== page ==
The people have spoken but the elite can’t understand what they’ve said. So the elite have to ask another question in a different way.
It’s pretty bloody obvious: form a caretaker government for 6-12 months, don’t start on any serious cutbacks, tell the market they’ll have to wait and then hold another election. If you’re Lib Dem or (possibly) Labour you’ll want to hold this election under new rules (cue argument about voting systems, resolvable only via a referendum). Under this scenario, it wouldn’t matter over much who led the caretaker government.
What the phrase,” strong and stable government” actually means is 'give the Tories a four year term to carry out (the key parts of) their economic policy' despite them lacking a mandate. It’s the nearest thing I’ve ever seen in this country to the saga of the Hanging Chads in Florida. A active politically motivated government that attempts to rule as if it had a popular majority is heading for the rocks.
Now, if you believe there is an economic crisis based on an unsustainable deficit you will violently disagree with what I’ve just written. The key thing is get a set of grim faced apparatchiks in power and start slashing before the bond markets bankrupt us all. On this view, it is Democracy, not the bond markets, that will have to wait.
As it happens, I do think there is an economic crisis – but its mainly a chronic problem, not acute. I think the deficit is a symptom, not the problem itself. The problem is basically that we in Britain – well, in the West generally, but especially in Britain and America – have lived on credit for a generation and half. We’ve built our economies around it – and now it’s not sustainable in the same way any more.
Credit and debt are a contract with the future: it’s about bringing forward - at a price (interest) - the ability to spend income you haven’t yet received. Now, fairly clearly, this depends on having a reasonably reliable sense of what the future is likely to bring - and of your ability to make an efficient enough use of the resources received in advance as to bring you a net benefit overall, despite having to pay interest. You can, if you like, discuss both of these matters in terms of ‘risk’.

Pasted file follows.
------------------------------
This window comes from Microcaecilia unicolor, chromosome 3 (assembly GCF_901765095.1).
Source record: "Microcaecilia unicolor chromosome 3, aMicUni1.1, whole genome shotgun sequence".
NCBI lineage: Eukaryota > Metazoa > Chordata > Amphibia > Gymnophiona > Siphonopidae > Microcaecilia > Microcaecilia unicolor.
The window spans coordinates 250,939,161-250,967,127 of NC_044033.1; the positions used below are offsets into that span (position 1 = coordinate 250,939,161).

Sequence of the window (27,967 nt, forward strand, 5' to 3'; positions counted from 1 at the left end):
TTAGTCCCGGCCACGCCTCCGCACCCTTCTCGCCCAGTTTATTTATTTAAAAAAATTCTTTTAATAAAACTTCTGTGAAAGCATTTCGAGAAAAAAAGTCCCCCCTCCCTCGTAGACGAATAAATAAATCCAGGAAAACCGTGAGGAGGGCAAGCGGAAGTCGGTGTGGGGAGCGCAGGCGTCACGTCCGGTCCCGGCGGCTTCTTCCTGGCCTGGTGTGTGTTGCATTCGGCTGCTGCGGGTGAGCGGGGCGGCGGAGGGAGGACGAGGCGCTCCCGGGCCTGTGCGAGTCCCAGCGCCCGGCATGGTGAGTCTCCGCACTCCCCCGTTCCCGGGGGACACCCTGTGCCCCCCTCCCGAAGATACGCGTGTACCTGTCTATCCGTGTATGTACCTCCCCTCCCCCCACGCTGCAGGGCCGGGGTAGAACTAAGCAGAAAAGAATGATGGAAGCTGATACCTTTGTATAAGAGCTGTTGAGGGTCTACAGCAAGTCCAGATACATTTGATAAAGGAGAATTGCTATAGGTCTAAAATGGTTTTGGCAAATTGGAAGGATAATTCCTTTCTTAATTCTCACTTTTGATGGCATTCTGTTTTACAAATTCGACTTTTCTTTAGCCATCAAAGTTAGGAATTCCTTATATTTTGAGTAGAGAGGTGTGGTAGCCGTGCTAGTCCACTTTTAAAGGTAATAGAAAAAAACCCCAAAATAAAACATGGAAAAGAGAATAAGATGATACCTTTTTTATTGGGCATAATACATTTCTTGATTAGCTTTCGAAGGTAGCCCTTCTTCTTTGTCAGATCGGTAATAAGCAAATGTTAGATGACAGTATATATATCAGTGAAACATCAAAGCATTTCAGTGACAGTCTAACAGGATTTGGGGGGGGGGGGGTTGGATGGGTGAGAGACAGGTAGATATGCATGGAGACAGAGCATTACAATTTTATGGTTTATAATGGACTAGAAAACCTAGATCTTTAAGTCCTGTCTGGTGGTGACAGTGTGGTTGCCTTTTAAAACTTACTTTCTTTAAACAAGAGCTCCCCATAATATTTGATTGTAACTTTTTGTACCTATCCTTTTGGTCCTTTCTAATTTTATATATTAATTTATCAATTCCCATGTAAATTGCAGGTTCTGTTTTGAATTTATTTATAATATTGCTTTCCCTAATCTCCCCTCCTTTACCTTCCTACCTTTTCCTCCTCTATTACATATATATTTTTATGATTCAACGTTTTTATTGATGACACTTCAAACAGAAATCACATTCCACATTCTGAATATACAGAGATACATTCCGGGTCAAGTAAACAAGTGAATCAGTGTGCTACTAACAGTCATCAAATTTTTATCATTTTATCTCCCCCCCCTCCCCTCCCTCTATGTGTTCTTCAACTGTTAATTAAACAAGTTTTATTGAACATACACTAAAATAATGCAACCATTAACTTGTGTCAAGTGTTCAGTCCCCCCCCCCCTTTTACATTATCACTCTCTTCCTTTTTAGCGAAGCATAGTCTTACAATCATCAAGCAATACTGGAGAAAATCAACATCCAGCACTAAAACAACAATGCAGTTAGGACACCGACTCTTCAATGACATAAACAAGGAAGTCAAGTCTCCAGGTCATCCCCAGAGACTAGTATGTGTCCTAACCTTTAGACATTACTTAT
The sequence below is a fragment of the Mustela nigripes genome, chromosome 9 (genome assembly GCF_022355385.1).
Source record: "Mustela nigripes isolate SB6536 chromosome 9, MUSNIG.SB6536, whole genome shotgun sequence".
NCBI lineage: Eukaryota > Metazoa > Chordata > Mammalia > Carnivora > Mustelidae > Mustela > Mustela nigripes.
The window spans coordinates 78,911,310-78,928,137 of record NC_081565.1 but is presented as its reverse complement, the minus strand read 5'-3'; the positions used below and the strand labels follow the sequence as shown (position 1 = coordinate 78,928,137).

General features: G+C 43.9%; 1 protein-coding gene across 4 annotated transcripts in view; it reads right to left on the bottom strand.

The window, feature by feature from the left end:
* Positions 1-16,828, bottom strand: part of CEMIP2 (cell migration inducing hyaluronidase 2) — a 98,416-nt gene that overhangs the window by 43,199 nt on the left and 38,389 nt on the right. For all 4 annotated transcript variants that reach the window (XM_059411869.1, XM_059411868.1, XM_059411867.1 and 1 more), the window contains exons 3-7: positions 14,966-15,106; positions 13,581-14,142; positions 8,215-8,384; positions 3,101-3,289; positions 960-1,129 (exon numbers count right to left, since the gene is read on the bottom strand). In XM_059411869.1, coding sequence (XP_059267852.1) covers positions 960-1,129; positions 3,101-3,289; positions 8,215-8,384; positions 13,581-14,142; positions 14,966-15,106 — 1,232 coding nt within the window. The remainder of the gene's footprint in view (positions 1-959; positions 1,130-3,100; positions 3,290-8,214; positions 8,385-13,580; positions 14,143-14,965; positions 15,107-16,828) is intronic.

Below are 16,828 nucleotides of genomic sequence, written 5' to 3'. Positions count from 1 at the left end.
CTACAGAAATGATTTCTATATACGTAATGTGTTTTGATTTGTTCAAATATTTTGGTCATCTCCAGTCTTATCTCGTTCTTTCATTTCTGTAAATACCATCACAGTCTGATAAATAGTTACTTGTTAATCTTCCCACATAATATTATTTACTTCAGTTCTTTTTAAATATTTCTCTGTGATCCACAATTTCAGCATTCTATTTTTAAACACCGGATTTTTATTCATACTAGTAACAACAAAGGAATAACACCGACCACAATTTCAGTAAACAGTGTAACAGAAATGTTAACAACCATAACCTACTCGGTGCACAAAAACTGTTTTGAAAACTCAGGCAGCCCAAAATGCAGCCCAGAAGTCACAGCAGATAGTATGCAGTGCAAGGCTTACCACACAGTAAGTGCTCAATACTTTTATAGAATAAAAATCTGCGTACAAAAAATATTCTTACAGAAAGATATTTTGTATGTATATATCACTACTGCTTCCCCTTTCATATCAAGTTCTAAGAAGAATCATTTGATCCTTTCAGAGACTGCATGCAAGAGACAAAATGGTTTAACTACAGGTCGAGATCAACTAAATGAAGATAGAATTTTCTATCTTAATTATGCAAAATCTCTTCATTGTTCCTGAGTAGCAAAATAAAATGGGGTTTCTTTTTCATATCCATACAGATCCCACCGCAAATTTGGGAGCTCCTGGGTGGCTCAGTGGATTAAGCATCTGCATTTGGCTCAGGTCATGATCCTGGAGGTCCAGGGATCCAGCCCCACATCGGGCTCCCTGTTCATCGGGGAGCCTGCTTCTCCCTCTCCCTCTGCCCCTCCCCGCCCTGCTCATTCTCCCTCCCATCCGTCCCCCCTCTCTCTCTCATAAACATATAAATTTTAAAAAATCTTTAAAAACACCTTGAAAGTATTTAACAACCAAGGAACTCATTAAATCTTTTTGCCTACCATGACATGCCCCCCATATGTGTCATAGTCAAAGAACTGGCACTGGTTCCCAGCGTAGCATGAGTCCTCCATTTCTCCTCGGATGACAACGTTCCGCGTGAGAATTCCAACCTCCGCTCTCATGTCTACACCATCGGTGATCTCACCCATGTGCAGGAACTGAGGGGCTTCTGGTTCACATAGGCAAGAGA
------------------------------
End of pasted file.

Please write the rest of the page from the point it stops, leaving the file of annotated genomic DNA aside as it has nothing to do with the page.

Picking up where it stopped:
& there’s the rub. There are two overwhelming problems here. Firstly, the financial wallahs built themselves neat little models which told them nothing could ever, ever go wrong in the future as long as they used the right set of complicated sums. They thought they had tamed future uncertainty in a Gaussian equation and proceeded to behave as if the vast sea of credit they surfed held no dangers, ever, for any one. They were wrong, and they almost broke the West – and would have done, if states hadn’t stepped in to assume their traditional responsibility of insuring against future uncertainty. There has been no reckoning with these people: the financial wallahs still rule the world.
But even Western states don’t have an unlimited ability to protect against risk- and especially not against the entirely predictable risk that, sometime in my life time, America stops being Top Nation At Everything. This will mean , at some point, we in the West are going to stop being able to use all that cheap credit to buy stuff that other people make or grow or extract from the ground at such absurdly advantageous prices. & this is going to be true even if the credit – the contract with the future – is guaranteed by states rather than Gaussian equations.
Already we see in Greece what happens when weak (financially weak) states try to guarantee debt beyond their means: they’re not believed. The much vaunted move by the Eurozone to shuffle closer to making itself something more like as state in order to face down the fiscal crisis of Mediterranean Europe is a response. It may or may not work - but, as Mason hints, even if it does it may be using the last bits of credibility left in the system in defence of a deflating World Order:
"In looking for a metaphor to describe the anti-crisis measures, I am thinking of tank armour. It consists of layer upon layer of complicated material - ceramics, metals, fabrics - which diffuse impact. When a sabot round goes through one layer it loses energy, then the next, then the next. If you are lucky it never penetrates the final layer and the crew survives. But take a look at the armour: it is destroyed, mangled, defabricated. It can never be used again."All this is going to be a shock to the population of the West. They’re not going to like it and, for a long time, I don’t expect them to believe it. Why should they? Which politician has actually explained any of this to them? & who has ever asked them for a mandate to confront a problem they haven’t been told exists? Potlatch is good on this point:
"Fiscal policy is at the epicentre of modern democracy (I'm not sure the American revolution would have got off the ground with the slogan "no inflation without representation", for example). A fiscal crisis, as we now face, represents a political choice inviting political answers. It cannot be met simply with strength, and the promise of a 'robust regulatory environment' or strong property rights. But until the options are properly laid out, any democratic choice is arbitrary, and ambivalence ....is the most honest answer."So I say to the political class come back and ask us for a ‘strong and stable government’ when you’ve told us something of the truth – and of a path to national economic renewal which gets us out of the grasp of the City and makes us believe we genuinely are all in this together.
We’re not taking your painful medicine till then.